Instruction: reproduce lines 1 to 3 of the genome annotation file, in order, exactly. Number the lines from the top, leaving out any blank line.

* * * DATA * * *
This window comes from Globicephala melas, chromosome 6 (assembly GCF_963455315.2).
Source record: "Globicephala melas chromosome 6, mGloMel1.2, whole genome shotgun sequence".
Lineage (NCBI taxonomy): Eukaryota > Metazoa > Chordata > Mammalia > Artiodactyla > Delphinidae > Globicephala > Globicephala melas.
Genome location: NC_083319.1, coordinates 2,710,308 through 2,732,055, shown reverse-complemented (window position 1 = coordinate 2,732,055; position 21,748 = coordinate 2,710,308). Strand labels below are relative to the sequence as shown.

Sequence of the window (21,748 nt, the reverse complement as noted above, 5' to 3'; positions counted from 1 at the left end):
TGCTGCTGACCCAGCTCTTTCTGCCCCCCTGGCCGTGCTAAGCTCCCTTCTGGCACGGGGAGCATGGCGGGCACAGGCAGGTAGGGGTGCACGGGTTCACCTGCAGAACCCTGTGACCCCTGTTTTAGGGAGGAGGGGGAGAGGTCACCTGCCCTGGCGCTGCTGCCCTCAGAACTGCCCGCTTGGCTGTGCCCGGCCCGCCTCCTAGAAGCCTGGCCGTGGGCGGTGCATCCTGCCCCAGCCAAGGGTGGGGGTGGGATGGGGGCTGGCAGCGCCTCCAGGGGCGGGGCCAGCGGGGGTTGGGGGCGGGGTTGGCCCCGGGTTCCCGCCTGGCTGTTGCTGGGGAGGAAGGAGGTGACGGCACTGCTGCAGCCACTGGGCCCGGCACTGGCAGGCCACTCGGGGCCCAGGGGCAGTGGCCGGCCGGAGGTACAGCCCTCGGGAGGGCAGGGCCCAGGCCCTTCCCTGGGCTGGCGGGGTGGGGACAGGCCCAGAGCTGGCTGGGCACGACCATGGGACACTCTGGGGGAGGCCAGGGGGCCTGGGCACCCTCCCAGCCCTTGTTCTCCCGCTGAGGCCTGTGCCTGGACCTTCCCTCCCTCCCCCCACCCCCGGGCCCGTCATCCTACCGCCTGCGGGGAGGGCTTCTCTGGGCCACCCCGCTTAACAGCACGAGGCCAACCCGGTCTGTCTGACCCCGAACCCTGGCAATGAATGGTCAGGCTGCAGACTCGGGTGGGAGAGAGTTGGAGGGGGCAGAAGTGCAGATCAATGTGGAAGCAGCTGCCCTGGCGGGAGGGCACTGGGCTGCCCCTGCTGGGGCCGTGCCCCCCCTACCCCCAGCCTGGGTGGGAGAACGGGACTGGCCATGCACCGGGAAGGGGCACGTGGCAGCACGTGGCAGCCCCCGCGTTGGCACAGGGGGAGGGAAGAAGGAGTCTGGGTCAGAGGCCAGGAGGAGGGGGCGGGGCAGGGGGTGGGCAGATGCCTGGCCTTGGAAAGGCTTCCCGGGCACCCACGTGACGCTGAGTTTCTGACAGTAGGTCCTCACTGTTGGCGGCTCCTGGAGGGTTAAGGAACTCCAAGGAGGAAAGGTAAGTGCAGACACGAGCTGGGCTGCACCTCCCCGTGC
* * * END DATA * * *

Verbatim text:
This window comes from Globicephala melas, chromosome 6 (assembly GCF_963455315.2).
Source record: "Globicephala melas chromosome 6, mGloMel1.2, whole genome shotgun sequence".
Lineage (NCBI taxonomy): Eukaryota > Metazoa > Chordata > Mammalia > Artiodactyla > Delphinidae > Globicephala > Globicephala melas.